Inventory management for today's HME provider

Friday, June 21, 2013

When the topic of inventory is brought up within DME circles, the talk is often around the notion of “counting widgets” when, in reality, managing inventory is about much more than that. It is this very narrow view that dominates the DME industry and is its Achilles’ heel. Inventory management is about five equally important processes: ordering, recurring or replenishing orders, storage, delivery and billing. 

It all starts with the barcode. There is a reason that Walmart, Best Buy, 7-Eleven and every manager of inventory uses a barcode reader—because it is the only way to truly manage their inventory. With barcode-driven software, you will automatically know what has been dispensed and what needs to be ordered or re-ordered. If you are still physically looking in a warehouse to determine what you have or don’t have in stock, you will never survive.

For years, distributors have been cutting deals on products they want out of their warehouses, transferring the burden to the DME provider who will never have the volume of business to move that kind of inventory. Product sitting on providers’ shelves is cash. DME providers are already “cash poor”—so it is imperative that they look within to find more operating capital. The concept of replenishment or “just-in-time” ordering is fairly new to DME providers. It requires a paradigm shift: Replenish products as they are sold. DME providers must embrace the cost-effective process of “drop shipping” product and, thus, eliminating the storage/warehouse model as it is an archaic financial albatross. 

Consider the DME providers who rent equipment. How efficient is the current system for managing ins and outs? Depreciation values? Service maintenance? How do owners currently track their return on investment (ROI)? The vast majority of businesses are still using manual data entry, often in makeshift spreadsheets and note cards. Today, a barcode-driven inventory software integrates all of these important details into the provider’s daily tasks. One single software can manage the job of many, resulting in lowered overhead costs and a significant reduction in human error. DME providers are losing money every day because they don’t have any idea where their costs are and therefore cannot make financially sound decisions. Keeping paper-and-pencil records or worse, importing and exporting data from spreadsheets, is not only inefficient, it puts you at-risk for audits and HIPAA non-compliance.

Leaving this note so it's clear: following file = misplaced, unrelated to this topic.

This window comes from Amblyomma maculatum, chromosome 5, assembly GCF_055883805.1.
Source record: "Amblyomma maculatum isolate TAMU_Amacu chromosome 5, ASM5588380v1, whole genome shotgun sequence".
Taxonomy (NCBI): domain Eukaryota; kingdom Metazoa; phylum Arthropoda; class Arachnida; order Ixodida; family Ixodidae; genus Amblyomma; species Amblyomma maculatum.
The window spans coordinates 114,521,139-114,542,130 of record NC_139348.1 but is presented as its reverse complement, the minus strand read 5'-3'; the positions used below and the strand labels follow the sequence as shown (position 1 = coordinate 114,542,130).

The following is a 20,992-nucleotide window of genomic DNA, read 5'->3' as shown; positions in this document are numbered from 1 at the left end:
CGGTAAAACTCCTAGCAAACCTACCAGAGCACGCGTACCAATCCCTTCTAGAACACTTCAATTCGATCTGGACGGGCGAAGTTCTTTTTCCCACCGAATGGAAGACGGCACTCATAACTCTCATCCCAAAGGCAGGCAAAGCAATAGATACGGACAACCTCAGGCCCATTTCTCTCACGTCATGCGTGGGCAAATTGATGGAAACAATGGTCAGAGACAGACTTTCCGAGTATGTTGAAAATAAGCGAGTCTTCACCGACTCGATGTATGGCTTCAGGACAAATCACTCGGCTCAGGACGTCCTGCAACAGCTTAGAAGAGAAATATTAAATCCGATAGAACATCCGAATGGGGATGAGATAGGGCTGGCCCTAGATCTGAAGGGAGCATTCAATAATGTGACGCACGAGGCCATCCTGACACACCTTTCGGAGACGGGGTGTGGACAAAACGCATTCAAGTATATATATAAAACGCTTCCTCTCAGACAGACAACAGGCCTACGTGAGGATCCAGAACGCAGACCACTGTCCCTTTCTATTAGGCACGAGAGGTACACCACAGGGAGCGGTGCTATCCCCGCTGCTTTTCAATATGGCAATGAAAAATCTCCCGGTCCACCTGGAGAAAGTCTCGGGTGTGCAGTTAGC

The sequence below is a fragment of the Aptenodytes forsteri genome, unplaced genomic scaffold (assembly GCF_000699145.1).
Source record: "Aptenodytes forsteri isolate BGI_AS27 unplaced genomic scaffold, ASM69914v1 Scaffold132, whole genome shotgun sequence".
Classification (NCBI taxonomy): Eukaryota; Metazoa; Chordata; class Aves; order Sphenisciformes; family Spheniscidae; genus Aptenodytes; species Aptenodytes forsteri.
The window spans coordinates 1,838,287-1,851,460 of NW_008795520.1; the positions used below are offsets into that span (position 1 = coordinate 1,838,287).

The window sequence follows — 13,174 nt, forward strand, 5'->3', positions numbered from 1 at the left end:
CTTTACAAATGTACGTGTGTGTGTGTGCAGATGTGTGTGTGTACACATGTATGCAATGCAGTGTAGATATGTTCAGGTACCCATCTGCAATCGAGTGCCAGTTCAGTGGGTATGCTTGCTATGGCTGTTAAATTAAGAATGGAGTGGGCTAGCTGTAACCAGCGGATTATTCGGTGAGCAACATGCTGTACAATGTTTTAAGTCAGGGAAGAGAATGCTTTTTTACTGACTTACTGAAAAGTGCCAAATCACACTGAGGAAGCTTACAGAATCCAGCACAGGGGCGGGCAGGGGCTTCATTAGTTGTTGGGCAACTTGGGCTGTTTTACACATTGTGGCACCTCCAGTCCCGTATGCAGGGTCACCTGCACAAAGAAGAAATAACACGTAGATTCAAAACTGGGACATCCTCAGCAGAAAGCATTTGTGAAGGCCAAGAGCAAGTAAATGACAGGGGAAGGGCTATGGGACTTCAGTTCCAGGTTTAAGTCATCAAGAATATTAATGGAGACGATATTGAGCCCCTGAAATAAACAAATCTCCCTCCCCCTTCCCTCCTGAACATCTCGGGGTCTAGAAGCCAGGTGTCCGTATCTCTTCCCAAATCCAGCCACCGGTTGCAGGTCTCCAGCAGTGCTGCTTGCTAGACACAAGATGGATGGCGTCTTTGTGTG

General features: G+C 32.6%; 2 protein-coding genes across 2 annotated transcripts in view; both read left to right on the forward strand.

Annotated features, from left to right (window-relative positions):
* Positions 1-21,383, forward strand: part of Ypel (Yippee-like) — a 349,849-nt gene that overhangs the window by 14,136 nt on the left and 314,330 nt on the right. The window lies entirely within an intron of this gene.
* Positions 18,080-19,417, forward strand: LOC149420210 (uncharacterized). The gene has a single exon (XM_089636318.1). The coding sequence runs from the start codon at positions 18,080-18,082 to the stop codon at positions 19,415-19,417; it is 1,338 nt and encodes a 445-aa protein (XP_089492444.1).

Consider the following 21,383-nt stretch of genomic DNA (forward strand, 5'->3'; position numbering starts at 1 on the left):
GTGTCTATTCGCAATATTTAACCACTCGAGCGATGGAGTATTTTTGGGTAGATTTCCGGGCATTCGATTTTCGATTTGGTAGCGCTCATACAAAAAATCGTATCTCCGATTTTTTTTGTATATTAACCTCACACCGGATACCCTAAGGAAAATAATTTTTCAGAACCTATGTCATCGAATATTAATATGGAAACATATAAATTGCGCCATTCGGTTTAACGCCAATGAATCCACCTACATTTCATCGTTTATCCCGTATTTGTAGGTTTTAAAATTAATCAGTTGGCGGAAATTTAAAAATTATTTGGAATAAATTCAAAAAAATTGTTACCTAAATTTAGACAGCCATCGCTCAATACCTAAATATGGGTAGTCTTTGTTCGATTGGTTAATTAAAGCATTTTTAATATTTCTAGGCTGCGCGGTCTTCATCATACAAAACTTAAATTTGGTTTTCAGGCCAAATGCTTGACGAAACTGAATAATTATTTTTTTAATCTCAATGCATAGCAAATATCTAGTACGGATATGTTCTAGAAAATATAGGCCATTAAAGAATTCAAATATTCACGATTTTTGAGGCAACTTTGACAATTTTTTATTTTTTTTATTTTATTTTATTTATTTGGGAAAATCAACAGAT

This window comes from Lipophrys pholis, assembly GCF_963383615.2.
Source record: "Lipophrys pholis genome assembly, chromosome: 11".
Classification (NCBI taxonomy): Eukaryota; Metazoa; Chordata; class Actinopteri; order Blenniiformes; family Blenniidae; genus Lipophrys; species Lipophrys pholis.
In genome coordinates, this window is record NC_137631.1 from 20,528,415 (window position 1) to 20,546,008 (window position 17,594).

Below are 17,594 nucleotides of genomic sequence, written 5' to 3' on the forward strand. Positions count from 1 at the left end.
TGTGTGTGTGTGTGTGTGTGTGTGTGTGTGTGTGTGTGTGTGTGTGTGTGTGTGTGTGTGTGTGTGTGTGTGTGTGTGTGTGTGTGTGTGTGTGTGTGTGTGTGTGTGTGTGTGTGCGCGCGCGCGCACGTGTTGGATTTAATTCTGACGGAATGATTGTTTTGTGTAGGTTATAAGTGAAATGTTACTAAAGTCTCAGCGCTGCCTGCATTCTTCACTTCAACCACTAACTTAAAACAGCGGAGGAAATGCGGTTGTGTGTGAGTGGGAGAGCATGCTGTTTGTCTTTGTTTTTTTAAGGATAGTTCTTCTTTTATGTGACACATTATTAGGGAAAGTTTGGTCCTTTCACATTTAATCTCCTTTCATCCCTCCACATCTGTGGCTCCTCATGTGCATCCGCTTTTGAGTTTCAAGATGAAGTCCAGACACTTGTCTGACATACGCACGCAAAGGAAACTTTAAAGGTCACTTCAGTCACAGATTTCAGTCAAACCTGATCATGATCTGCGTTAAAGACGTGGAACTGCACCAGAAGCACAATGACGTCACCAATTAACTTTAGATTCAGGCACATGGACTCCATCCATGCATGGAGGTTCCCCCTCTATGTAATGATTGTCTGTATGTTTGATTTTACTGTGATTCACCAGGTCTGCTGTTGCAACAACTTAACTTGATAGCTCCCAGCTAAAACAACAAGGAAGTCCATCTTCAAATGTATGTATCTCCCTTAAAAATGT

The other critical process is delivery. One of the biggest obstacles for successful claim filing and payment is clarity about what happens at curbside between the driver and the patient. Signature capture on iPhones/iPads at curbside takes human error out of the equation. For the modest investment of $30 per driver for a 3GS iPhone or higher at Walmart or Best Buy, the return in capital is enormous. Most DME providers are accustomed to spending up to $2,000 per driver for a curbside digital delivery device. The digital signature replaces the need to scan and fax loose paper or decipher handwritten notes. This method also keeps the transmission of patient information HIPAA-compliant. Many businesses are still working under the impression that Medicare requires hard copies or original signatures. This is simply untrue. Medicare will accept electronic signatures and there is still the opportunity to give the patient a paper copy of his/her receipts while the rest can be done via e-fax or digital transmission. 

The final stage in this cyclical process is billing. Ironically, the billing process truly begins at intake. Unless DME providers check eligibility, same/similar, Part A, remaining deductible and PECOS, they cannot expect to see payment in most cases. These identifying factors determine, at the onset of the transaction, whether or not you will be paid for dispensing an item. Margins have shrunk so much that no one can afford to give away product and “hope” to get paid someday. Instead, DME providers must use the data that is available to them and set up a different relationship with the patient—one where costs are estimated upfront and the responsibility for payment is transferred from the business to the patient. This is a painful reality for many DME providers who are sympathetic to the financial burden this presents to the patient. However, if they wish to stay in business, they must make this critical change.

With their livelihoods on the line, prudent DME providers will educate themselves about the software innovations described here if they want to survive in today’s marketplace.

Janet Hay is a Los Angeles-based freelance copywriter and communications consultant who works with Bonafide Management Systems. She can be reached at